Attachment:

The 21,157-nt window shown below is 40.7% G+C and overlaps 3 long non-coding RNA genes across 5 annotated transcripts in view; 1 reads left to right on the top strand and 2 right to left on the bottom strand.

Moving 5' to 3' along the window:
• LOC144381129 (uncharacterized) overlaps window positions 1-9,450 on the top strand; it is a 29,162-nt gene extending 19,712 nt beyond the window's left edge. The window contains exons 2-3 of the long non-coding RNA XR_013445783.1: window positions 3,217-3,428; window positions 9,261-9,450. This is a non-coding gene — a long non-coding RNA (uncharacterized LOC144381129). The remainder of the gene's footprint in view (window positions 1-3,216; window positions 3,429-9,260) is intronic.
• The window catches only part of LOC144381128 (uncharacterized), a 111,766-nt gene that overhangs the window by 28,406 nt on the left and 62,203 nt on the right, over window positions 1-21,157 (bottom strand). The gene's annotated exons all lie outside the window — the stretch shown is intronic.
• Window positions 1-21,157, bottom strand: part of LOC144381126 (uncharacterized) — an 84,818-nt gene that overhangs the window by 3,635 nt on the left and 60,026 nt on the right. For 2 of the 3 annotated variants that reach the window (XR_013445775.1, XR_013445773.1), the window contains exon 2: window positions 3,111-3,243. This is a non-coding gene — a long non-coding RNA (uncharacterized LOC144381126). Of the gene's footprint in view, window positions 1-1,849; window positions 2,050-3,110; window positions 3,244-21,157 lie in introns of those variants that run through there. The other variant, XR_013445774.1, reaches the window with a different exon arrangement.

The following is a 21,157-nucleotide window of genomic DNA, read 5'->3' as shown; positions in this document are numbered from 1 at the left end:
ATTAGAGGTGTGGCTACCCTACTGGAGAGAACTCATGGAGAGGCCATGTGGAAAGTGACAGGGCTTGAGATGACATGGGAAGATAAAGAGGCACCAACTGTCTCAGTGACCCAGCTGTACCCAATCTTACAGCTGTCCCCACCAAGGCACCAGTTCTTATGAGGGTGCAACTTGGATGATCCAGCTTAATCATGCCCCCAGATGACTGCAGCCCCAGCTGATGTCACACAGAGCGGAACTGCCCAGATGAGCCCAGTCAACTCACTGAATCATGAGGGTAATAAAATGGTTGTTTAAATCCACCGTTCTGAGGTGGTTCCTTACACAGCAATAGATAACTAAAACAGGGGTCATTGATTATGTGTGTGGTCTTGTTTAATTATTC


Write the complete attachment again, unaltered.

The 21,157-nt window shown below is 40.7% G+C and overlaps 3 long non-coding RNA genes across 5 annotated transcripts in view; 1 reads left to right on the top strand and 2 right to left on the bottom strand.

Moving 5' to 3' along the window:
• LOC144381129 (uncharacterized) overlaps window positions 1-9,450 on the top strand; it is a 29,162-nt gene extending 19,712 nt beyond the window's left edge. The window contains exons 2-3 of the long non-coding RNA XR_013445783.1: window positions 3,217-3,428; window positions 9,261-9,450. This is a non-coding gene — a long non-coding RNA (uncharacterized LOC144381129). The remainder of the gene's footprint in view (window positions 1-3,216; window positions 3,429-9,260) is intronic.
• The window catches only part of LOC144381128 (uncharacterized), a 111,766-nt gene that overhangs the window by 28,406 nt on the left and 62,203 nt on the right, over window positions 1-21,157 (bottom strand). The gene's annotated exons all lie outside the window — the stretch shown is intronic.
• Window positions 1-21,157, bottom strand: part of LOC144381126 (uncharacterized) — an 84,818-nt gene that overhangs the window by 3,635 nt on the left and 60,026 nt on the right. For 2 of the 3 annotated variants that reach the window (XR_013445775.1, XR_013445773.1), the window contains exon 2: window positions 3,111-3,243. This is a non-coding gene — a long non-coding RNA (uncharacterized LOC144381126). Of the gene's footprint in view, window positions 1-1,849; window positions 2,050-3,110; window positions 3,244-21,157 lie in introns of those variants that run through there. The other variant, XR_013445774.1, reaches the window with a different exon arrangement.

The following is a 21,157-nucleotide window of genomic DNA, read 5'->3' as shown; positions in this document are numbered from 1 at the left end:
ATTAGAGGTGTGGCTACCCTACTGGAGAGAACTCATGGAGAGGCCATGTGGAAAGTGACAGGGCTTGAGATGACATGGGAAGATAAAGAGGCACCAACTGTCTCAGTGACCCAGCTGTACCCAATCTTACAGCTGTCCCCACCAAGGCACCAGTTCTTATGAGGGTGCAACTTGGATGATCCAGCTTAATCATGCCCCCAGATGACTGCAGCCCCAGCTGATGTCACACAGAGCGGAACTGCCCAGATGAGCCCAGTCAACTCACTGAATCATGAGGGTAATAAAATGGTTGTTTAAATCCACCGTTCTGAGGTGGTTCCTTACACAGCAATAGATAACTAAAACAGGGGTCATTGATTATGTGTGTGGTCTTGTTTAATTATTC